“So, fundraising  and just finding the wherewithal to produce it would have been my biggest challenge, but when you’re making a film that is a labor of love, you somehow find the means to make it happen. In my case, that was certainly the case.”

“I was supported every step of the way by my subjects in the film. I had a couple of mentors step in to oversee the production, which was fantastic.  I was really inspired every step of the way. That’s  what kept me engaged,  although it took about six years to finish the film. I was interested in learning every part of the process.”

Cortes Currents: Earlier on, you suggested the British colonization of India was at least partially responsible for India’s plastic problem.The British ruled for almost 200 years, but India has been an independent country since 1947. Didn’t the plastic revolution become a global phenomenon after that? How can you blame India’s garbage problem on the British Raj?  

Jennifer Pickford: “It was in the 1960s that really plastic became a global, you could say, phenomenon. I don’t like to use that word in connection with plastic, but we could say that it definitely started to infiltrate in the 1960s.”

“India was no longer under the governance of Britain,  however they are still trying to model themselves after the West. I’ve heard Indian nationals  use the terminology ‘the West is best.’”

“If the West says that plastic is great, then India is going to follow suit, in the same way that the West says that wearing jeans is great. India is going to start wearing jeans, it follows suit. This is  still due in part to the colonization of India   We can look at that and go, ‘okay, possibly there’s an accountability on our behalf and particularly accountability for Western industry,  which is indirectly responsible for India’s plastic pollution problem.’”

Cortes Currents: Where are these plastics coming from? 

Jennifer Pickford: “Plastic to a large extent is being imported to India, but it’s also being manufactured there now. There is a combination. We have, for instance, the potato chip company Lays. They’re one of the world’s worst plastic polluters and  Lays packaging is being manufactured in India now.  It originated in the West. However, it’s also being manufactured there.” 

“There’s a combination of plastic products that are  ending up on the streets in India, and in the rivers, and the oceans.  Looking at  the Ganges River in particular, which is the focus of this film, the Ganges River is actually the second worst plastic polluter to the ocean in the world, next to  China’s Yangtze River.  The Ganges River actually spews over 120,000 tons of plastic into the ocean each year.  We have this enormous river that’s considered India’s holiest river and yet it is contributing to this terrible ocean pollution problem.”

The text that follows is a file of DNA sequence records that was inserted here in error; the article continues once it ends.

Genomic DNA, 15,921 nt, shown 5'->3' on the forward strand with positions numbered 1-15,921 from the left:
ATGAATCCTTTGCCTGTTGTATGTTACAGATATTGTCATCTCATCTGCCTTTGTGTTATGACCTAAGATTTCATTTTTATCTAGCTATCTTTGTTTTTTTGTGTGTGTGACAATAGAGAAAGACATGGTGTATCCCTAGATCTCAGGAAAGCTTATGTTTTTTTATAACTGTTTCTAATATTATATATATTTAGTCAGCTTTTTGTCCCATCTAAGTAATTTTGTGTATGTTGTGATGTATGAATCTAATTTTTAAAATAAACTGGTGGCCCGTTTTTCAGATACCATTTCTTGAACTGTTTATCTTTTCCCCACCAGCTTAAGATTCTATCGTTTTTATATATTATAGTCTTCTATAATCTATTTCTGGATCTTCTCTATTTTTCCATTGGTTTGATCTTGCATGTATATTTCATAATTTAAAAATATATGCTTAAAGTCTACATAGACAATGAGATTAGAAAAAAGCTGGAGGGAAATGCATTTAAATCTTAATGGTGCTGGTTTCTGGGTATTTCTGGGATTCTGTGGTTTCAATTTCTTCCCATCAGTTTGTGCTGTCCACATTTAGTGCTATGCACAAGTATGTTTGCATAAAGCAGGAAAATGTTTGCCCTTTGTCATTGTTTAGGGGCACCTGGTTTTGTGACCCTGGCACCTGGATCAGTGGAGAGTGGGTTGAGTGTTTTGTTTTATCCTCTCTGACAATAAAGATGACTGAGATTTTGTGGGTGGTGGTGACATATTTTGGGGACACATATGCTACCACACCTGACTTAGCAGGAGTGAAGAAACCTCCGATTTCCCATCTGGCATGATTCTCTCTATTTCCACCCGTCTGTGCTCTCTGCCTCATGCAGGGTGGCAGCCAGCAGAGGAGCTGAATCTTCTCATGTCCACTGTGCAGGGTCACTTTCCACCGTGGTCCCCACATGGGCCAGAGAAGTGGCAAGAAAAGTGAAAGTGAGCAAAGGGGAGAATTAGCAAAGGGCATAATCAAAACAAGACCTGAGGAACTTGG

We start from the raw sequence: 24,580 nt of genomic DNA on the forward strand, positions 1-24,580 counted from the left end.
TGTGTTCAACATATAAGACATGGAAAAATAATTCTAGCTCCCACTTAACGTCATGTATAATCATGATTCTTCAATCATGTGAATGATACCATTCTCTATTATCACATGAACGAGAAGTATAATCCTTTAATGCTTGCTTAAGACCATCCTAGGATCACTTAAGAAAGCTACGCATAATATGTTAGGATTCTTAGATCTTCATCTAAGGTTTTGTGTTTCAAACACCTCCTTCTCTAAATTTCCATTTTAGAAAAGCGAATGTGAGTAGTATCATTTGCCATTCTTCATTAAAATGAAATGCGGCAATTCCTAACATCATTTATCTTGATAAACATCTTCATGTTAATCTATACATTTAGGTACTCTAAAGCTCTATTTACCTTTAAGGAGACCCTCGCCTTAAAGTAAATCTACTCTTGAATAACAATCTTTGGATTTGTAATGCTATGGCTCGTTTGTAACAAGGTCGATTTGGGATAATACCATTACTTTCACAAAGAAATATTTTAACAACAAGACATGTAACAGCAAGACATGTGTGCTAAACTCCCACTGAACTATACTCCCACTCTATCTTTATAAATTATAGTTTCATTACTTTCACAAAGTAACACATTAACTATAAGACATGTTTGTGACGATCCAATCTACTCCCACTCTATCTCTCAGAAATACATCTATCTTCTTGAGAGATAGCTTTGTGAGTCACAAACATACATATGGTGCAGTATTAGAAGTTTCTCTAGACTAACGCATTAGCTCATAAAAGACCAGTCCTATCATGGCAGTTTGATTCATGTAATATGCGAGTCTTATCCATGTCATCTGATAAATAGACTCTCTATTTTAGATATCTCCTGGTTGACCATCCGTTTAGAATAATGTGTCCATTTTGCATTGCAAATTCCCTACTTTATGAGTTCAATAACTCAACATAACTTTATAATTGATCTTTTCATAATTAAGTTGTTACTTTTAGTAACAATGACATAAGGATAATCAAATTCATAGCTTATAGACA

“Plastic in itself may not be causing that much problem in countries like Canada, because we don’t see the ramifications of plastic here in the same way as we do in a country which has an abundance  of population and nowhere to hide the plastics, no where to send it. I believe that our actions in the West have affected this problem in India.” 

“In the film, I aim to move beyond my own cultural conditioning into a place of seeing through the eyes of one person who is part of a human family as a whole.  One could say it’s like a spiritual perspective making a film that is non dualistic, which is looking at this problem in India as also being our problem as well.  I’m experiencing India, but also becoming at one with them and seeing how we are also connected as part of the human family, which has this enormous plastic pollution issue that is rearing its ugliest head in these places where we have an overabundance of population.”  

“It’s such a massive problem, it’s very difficult to come up with tangible solutions because  at this point it’s just a matter of cleanup. There’s  garbage mountains everywhere. There’s  3,159  huge waste mountains, which store about  800 million tons of trash. So, where are we going to start?  Obviously,  we’re going to start to  somehow eliminate these huge piles of waste.” 

“India’s current Prime Minister, Narendra Modi  has released a sweeping cleanliness plan that includes a promise that garbage mountains and cities will be processed and eliminated completely. That is a goal which is beyond complex for many people. Many, many experts are quite skeptical about this.  It’s an important statement. It does say that there is a political will to create some change, but also scoffs at the thought that decades of waste could be wiped out so easily.” 

“It is a mammoth problem and not a single Indian city has so far been successful  in eliminating their solid waste or implementing a solid waste management plan. There is a lot of talk about it.  I believe that we need to look at sort of the source.”

“We need to start looking at stopping this manufacturer of plastic. Back in the day when India didn’t have plastic, they were using things like banana leaves to eat on. They were wrapping things in newspapers. They were using jute as a material. All of these are materials that can be broken down. In my opinion, India needs to go back to some of these traditional packaging methods that they had  before plastic was introduced. India needs to  forgo plastic entirely.”

Cortes Currents: Did you have any final thoughts?  

Jennifer Pickford: “I’d just like to invite people to come out to see my film, which is going to be screening on Earth Day,  Monday, April 22nd, 7 PM at Manson’s Hall. Everybody is welcome to come out to that. It’s admission by donation and after the screening, we’re going to have a discussion and a Q&A  with myself. I look forward to seeing you there.”

Photo credits: All photos taken from the film Sacred India: Plastic Revolution – courtesy Jennifer Pickford